The representative of the Department of Justice has appealed against Li’s decision, and another hearing has been scheduled. As Article 104A was ruled unconstitutional, it is expected that the charges will be withdrawn at the next hearing.
Ms. Poon said that she is not surprised at the results. She said that exposing the Communist Party’s persecution is not illegal, and she is confident that she will win.
Former Democratic Party community officer Chow Wai-tung, who has been actively assisting Falun Gong practitioners, said the FEHD has used Article 104A to suppress Falun Gong practitioners for a long time, stifling their freedom of expression.
“The court believes that article 104A actually conflicts with the freedom of expression,” Chow said. “The article is being abused by the FEHD, and it is like a knife that stifles human rights. That’s why it is being ruled unconstitutional.”
He thinks this decision is meaningful. “Now that the court has ruled it unconstitutional, this law naturally cannot be used anymore. The government can either amend the legislation so that it will not violate human rights, or make some new legislation to replace it,” Chow said.
Mr. Chan’s Case
Another incident on May 2, 2013 became the first time a Falun Gong practitioner won a case after being falsely accused by the FEHD.
That day, Falun Gong practitioner Mr. Chan was using banners to explain the facts about the persecution at Argyle Street in Mong Kok when a FEHD inspector led 10 task force members to attempt to remove the banners.
After both sides reached a stalemate, the FEHD charged Mr. Chan with the offense of obstructing a public officer.
In court, the video provided by the police department was found to have inadequate prima facie evidence. The defendant lawyer argued that they did not need to respond to such a video, and Magistrate Don So Man-lung agreed.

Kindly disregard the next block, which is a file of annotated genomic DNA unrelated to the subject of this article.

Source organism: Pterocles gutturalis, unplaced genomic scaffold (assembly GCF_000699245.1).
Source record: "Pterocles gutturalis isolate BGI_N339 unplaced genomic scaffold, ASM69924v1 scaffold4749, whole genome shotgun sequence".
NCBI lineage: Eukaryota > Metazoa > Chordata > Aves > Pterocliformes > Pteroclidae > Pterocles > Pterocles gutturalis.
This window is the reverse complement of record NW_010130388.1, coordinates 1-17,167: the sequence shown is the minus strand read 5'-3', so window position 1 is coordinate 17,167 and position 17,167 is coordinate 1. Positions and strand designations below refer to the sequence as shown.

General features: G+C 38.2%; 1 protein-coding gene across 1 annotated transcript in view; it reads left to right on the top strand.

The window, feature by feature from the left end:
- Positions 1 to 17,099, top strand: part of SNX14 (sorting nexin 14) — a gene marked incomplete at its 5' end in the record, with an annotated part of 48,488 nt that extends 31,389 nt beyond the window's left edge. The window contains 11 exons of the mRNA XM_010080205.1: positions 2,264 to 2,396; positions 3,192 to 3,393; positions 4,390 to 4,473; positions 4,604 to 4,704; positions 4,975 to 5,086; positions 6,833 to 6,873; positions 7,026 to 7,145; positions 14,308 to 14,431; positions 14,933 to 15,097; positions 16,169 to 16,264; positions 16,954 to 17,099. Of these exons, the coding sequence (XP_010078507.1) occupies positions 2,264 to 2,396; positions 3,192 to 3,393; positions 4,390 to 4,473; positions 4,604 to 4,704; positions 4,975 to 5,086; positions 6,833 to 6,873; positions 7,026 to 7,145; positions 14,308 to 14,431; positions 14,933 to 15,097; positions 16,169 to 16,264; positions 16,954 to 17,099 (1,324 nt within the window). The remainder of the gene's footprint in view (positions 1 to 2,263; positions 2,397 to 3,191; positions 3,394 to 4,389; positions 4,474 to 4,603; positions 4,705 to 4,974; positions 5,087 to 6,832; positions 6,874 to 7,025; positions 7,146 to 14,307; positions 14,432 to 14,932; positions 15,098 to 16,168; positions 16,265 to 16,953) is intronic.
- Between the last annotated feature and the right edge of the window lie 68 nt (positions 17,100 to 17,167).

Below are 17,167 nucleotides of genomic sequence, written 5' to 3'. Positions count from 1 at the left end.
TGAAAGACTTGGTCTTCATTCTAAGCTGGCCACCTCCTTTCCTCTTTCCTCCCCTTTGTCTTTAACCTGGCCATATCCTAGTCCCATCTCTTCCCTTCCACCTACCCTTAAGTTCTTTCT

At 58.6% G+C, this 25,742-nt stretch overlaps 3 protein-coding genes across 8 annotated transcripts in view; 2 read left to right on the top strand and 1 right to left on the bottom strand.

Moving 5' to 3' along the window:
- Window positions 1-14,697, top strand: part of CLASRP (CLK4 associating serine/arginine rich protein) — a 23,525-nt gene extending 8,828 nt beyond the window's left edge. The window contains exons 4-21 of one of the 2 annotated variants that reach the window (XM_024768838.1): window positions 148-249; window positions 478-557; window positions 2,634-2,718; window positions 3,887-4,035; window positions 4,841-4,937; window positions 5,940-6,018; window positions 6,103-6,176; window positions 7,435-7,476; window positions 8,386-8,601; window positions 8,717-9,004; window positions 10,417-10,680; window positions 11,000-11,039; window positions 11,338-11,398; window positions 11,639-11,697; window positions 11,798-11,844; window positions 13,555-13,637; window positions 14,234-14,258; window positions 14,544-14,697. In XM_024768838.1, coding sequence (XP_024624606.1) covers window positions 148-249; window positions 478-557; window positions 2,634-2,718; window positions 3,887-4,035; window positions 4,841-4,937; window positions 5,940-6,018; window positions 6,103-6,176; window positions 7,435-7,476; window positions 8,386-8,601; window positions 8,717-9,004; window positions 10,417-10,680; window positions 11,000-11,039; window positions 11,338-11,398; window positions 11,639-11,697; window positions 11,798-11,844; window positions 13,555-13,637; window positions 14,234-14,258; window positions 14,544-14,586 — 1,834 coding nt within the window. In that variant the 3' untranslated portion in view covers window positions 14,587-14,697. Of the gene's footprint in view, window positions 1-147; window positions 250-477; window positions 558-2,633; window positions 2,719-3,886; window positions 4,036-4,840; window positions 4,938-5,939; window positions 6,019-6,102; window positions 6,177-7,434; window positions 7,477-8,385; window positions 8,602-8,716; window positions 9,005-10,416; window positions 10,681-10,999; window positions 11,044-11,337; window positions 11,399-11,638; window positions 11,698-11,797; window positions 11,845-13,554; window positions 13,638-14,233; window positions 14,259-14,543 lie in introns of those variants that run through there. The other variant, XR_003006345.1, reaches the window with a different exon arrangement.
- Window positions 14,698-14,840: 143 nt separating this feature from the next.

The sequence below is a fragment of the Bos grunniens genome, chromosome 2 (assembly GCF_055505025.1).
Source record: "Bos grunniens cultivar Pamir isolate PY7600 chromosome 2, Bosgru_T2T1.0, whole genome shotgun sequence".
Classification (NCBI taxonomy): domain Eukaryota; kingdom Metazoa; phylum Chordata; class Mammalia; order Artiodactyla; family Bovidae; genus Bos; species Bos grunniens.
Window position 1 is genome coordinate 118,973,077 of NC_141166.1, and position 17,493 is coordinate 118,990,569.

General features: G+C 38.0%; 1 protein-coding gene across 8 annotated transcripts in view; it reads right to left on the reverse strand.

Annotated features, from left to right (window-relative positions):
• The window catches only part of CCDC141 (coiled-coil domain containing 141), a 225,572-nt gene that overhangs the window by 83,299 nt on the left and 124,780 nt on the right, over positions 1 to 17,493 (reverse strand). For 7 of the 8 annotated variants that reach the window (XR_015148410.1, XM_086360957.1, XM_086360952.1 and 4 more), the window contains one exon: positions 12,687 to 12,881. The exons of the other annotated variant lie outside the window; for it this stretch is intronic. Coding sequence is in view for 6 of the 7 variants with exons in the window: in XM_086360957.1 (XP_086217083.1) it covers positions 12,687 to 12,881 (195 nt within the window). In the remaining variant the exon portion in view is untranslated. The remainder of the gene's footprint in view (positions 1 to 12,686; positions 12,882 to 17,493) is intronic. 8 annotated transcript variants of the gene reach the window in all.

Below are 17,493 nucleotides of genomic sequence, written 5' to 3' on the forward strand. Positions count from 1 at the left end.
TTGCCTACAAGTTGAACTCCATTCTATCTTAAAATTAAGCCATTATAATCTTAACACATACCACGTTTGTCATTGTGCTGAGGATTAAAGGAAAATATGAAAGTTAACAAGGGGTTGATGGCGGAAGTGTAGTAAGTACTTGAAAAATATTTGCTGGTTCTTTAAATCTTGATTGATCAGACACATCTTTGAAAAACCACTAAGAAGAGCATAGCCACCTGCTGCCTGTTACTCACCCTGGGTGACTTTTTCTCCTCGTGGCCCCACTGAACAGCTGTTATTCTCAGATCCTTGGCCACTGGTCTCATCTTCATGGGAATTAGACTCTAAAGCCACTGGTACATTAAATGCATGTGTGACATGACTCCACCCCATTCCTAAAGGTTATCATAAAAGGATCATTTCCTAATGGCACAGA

The judge believed that Mr. Chan did not know the people who came to take the banners were from the FEHD, and they also did not have the authority to take the banners. The removal of banners is only authorized to the inspector level, and the video showed that the inspector did not arrive until the middle of the incident.
The Magistrate ruled Mr. Chan not guilty, and the banners were returned to him. The entire court case took one hour, and Mr. Chan won it on Jan. 29 this year.
Chow said that the victory of this case is very significant, as this was the first case in which the FEHD has falsely accused Falun Gong practitioners and also the first time the ruling was in favor of the accused.
He thinks this case is very representative, as it highlights the fact that the FEHD’s forcible confiscation of Falun Gong banners is politically motivated. This case shows that the FEHD is deliberately trying to suppress the situation, Chow said.
Recently, the FEHD has continued to harass Falun Gong information booths. Chow called on FEHD members to not break the law and not violate the basic human rights of Falun Gong practitioners.
Translated by Veronica Wong. Written in English by Sally Appert.